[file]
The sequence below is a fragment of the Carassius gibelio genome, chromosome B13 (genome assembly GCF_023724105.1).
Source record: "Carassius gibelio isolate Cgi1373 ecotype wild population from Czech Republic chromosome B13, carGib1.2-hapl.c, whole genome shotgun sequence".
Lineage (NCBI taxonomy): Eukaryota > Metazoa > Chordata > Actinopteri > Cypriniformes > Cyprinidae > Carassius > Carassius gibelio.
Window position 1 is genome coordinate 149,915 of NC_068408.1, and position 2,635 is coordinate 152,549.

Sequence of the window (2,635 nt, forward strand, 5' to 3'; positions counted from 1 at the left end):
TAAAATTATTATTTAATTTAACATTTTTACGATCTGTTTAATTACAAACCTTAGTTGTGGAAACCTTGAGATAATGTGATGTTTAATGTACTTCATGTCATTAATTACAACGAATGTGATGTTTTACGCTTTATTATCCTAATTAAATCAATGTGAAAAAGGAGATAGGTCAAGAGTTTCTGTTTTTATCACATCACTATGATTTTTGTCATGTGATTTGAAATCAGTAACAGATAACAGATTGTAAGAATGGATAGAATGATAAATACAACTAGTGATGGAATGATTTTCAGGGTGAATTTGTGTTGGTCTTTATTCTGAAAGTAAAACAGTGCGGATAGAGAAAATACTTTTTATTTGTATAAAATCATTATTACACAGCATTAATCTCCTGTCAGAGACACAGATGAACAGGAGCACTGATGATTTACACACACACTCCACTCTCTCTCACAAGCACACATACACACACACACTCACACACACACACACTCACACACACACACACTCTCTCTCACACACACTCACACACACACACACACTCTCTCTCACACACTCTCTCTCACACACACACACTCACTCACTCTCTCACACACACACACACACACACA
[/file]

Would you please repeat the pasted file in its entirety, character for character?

The sequence below is a fragment of the Carassius gibelio genome, chromosome B13 (genome assembly GCF_023724105.1).
Source record: "Carassius gibelio isolate Cgi1373 ecotype wild population from Czech Republic chromosome B13, carGib1.2-hapl.c, whole genome shotgun sequence".
Lineage (NCBI taxonomy): Eukaryota > Metazoa > Chordata > Actinopteri > Cypriniformes > Cyprinidae > Carassius > Carassius gibelio.
Window position 1 is genome coordinate 149,915 of NC_068408.1, and position 2,635 is coordinate 152,549.

Sequence of the window (2,635 nt, forward strand, 5' to 3'; positions counted from 1 at the left end):
TAAAATTATTATTTAATTTAACATTTTTACGATCTGTTTAATTACAAACCTTAGTTGTGGAAACCTTGAGATAATGTGATGTTTAATGTACTTCATGTCATTAATTACAACGAATGTGATGTTTTACGCTTTATTATCCTAATTAAATCAATGTGAAAAAGGAGATAGGTCAAGAGTTTCTGTTTTTATCACATCACTATGATTTTTGTCATGTGATTTGAAATCAGTAACAGATAACAGATTGTAAGAATGGATAGAATGATAAATACAACTAGTGATGGAATGATTTTCAGGGTGAATTTGTGTTGGTCTTTATTCTGAAAGTAAAACAGTGCGGATAGAGAAAATACTTTTTATTTGTATAAAATCATTATTACACAGCATTAATCTCCTGTCAGAGACACAGATGAACAGGAGCACTGATGATTTACACACACACTCCACTCTCTCTCACAAGCACACATACACACACACACTCACACACACACACACTCACACACACACACACTCTCTCTCACACACACTCACACACACACACACACTCTCTCTCACACACTCTCTCTCACACACACACACTCACTCACTCTCTCACACACACACACACACACACA